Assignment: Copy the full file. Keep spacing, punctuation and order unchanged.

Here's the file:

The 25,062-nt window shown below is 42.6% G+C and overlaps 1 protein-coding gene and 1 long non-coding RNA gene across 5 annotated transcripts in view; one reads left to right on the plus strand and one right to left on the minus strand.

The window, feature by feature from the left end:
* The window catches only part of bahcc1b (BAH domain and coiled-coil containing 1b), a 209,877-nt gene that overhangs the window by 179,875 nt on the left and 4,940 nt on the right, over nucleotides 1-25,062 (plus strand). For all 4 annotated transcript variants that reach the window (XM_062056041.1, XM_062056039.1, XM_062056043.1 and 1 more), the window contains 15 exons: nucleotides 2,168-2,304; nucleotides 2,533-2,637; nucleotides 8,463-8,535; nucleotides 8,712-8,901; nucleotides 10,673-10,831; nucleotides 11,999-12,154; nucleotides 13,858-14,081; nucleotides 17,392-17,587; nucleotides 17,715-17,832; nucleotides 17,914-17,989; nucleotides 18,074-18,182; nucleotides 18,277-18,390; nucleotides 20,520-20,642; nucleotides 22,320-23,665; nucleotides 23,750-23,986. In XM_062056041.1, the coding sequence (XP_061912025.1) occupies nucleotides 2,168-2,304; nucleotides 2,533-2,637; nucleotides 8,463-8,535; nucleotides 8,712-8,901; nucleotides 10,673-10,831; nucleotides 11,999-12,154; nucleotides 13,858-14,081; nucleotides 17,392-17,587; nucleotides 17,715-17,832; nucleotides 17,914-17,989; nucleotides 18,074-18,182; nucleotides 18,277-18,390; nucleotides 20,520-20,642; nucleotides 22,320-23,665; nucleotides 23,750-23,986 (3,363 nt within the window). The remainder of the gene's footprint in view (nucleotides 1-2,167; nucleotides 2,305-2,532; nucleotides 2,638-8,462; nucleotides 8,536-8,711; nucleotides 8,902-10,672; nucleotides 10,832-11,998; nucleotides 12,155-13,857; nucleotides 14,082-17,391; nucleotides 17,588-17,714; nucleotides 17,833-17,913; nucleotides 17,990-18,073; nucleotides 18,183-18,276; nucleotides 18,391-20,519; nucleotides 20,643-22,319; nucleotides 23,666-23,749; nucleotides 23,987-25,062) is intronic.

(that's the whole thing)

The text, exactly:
The 25,062-nt window shown below is 42.6% G+C and overlaps 1 protein-coding gene and 1 long non-coding RNA gene across 5 annotated transcripts in view; one reads left to right on the plus strand and one right to left on the minus strand.

The window, feature by feature from the left end:
* The window catches only part of bahcc1b (BAH domain and coiled-coil containing 1b), a 209,877-nt gene that overhangs the window by 179,875 nt on the left and 4,940 nt on the right, over nucleotides 1-25,062 (plus strand). For all 4 annotated transcript variants that reach the window (XM_062056041.1, XM_062056039.1, XM_062056043.1 and 1 more), the window contains 15 exons: nucleotides 2,168-2,304; nucleotides 2,533-2,637; nucleotides 8,463-8,535; nucleotides 8,712-8,901; nucleotides 10,673-10,831; nucleotides 11,999-12,154; nucleotides 13,858-14,081; nucleotides 17,392-17,587; nucleotides 17,715-17,832; nucleotides 17,914-17,989; nucleotides 18,074-18,182; nucleotides 18,277-18,390; nucleotides 20,520-20,642; nucleotides 22,320-23,665; nucleotides 23,750-23,986. In XM_062056041.1, the coding sequence (XP_061912025.1) occupies nucleotides 2,168-2,304; nucleotides 2,533-2,637; nucleotides 8,463-8,535; nucleotides 8,712-8,901; nucleotides 10,673-10,831; nucleotides 11,999-12,154; nucleotides 13,858-14,081; nucleotides 17,392-17,587; nucleotides 17,715-17,832; nucleotides 17,914-17,989; nucleotides 18,074-18,182; nucleotides 18,277-18,390; nucleotides 20,520-20,642; nucleotides 22,320-23,665; nucleotides 23,750-23,986 (3,363 nt within the window). The remainder of the gene's footprint in view (nucleotides 1-2,167; nucleotides 2,305-2,532; nucleotides 2,638-8,462; nucleotides 8,536-8,711; nucleotides 8,902-10,672; nucleotides 10,832-11,998; nucleotides 12,155-13,857; nucleotides 14,082-17,391; nucleotides 17,588-17,714; nucleotides 17,833-17,913; nucleotides 17,990-18,073; nucleotides 18,183-18,276; nucleotides 18,391-20,519; nucleotides 20,643-22,319; nucleotides 23,666-23,749; nucleotides 23,987-25,062) is intronic.